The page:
The range of cultural figures in Steichen's portraits indicates how the nature of celebrity has changed over the years. Steichen predominantly photographed people of real accomplishment, such as writer Sherwood Anderson and choreographer Martha Graham, whose images appear in the show. "The Public Portrait" includes other images, mostly pre-'70s, whose subjects are equally accomplished: Ernest Hemingway (1957), Barnett Newman (1966) and Igor Stravinsky (1946 and 1969). But as historian Daniel Boorstin has noted, where celebrities were once famous for their serious achievements, they can now simply be someone "who is known for his well-knownness." The most recent photograph in the show, Annie Liebowitz's infamous 1992 Vanity Fair cover image of a nude Demi Moore wearing a painted-on suit, perfectly illustrates Boorstin's point. Moore, who is no Garbo, is known less for her acting than for her physical assets, and her strict surface appeal is precisely what Liebowitz exploits.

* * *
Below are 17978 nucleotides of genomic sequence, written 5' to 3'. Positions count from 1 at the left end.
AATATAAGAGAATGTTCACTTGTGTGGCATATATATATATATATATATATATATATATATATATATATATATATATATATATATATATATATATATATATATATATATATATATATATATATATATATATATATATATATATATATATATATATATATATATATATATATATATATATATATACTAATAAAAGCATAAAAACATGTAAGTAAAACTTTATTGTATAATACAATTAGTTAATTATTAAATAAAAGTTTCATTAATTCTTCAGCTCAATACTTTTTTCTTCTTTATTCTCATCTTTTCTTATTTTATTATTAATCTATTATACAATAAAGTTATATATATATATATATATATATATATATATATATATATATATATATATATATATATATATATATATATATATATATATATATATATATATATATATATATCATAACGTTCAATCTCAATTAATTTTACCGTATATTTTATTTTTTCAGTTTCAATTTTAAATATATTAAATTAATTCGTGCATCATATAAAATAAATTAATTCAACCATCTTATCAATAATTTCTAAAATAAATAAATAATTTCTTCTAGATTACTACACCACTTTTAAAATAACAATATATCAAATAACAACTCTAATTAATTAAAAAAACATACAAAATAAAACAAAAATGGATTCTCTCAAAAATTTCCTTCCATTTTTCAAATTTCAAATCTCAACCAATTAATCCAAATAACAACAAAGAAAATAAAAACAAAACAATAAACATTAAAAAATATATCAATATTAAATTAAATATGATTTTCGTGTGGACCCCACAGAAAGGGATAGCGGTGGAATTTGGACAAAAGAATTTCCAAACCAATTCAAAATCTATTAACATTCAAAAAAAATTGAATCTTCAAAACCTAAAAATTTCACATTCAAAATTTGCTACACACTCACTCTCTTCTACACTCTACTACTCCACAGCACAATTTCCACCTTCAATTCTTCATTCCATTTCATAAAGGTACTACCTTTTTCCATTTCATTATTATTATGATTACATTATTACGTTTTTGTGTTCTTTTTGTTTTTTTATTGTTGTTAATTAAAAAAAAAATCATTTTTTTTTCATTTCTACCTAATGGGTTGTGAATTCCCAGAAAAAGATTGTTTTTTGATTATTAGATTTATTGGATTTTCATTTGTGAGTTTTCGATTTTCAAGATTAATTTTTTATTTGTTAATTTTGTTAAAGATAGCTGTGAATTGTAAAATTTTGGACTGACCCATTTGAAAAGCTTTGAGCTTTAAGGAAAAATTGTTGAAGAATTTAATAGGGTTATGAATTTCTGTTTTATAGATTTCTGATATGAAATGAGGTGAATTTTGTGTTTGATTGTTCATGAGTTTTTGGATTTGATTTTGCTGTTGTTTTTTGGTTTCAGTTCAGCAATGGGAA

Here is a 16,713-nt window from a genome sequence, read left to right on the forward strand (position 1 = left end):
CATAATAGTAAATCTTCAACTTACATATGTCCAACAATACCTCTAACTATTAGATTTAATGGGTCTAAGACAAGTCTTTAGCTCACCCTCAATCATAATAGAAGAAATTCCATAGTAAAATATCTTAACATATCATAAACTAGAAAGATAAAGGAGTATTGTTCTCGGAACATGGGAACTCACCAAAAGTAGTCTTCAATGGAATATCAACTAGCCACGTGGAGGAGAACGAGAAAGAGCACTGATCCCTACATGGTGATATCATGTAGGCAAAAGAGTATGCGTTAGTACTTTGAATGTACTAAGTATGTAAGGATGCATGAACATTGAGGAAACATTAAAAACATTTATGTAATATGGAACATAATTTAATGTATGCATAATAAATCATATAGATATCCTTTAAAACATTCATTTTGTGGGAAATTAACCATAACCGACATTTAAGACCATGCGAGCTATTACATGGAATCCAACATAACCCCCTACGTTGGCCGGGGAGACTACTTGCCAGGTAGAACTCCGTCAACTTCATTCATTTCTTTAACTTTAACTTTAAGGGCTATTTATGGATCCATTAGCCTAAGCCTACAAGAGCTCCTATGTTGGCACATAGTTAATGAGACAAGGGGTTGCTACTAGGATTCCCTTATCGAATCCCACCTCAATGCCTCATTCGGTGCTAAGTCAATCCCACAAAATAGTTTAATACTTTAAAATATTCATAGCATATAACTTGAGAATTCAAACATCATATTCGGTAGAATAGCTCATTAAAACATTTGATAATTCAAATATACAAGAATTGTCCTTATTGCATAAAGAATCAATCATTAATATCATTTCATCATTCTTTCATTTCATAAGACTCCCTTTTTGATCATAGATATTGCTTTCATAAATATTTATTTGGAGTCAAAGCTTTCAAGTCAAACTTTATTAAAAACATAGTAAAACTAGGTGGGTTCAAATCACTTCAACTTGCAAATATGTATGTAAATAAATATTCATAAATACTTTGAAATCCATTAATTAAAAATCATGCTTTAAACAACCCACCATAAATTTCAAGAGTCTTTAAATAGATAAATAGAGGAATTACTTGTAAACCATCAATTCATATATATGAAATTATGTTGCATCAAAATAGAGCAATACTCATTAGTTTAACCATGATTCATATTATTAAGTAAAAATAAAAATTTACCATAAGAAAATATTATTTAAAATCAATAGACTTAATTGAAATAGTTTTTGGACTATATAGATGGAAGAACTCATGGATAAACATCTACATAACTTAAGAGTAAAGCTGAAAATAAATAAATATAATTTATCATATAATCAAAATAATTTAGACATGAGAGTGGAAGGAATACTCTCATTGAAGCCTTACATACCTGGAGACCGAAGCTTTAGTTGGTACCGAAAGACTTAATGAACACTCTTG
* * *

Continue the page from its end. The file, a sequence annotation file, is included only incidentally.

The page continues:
Irving Penn, the subject of a recent retrospective at the MFA, has taken more than his share of celebrity photos, but like Steichen, he has worked in several other genres. One fruitful area has been his ethnographic studies conducted in New Guinea, Morocco and other far-flung locales. While a Tambul warrior is not a star in popular culture, his image turns out to have much in common with celebrity portraits. In this striking close-up, Penn focuses on the warrior's massive right fist and fearless eyes, conveying individual pride and inner strength as well as the sitter's embodiment of the Tambul warrior culture. Celebrity photos, at least when made by an artist like Penn, similarly combine the individual and the archetypal. For instance, Penn's clever image of a monocled Barnett Newman mimics, in the eyewear's strap, the "zips" or vertical lines that Newman included in his abstract paintings. The monocle as affectation suggests both Newman's grand ambitions as an artist and the unconventional spirit of creative individuals.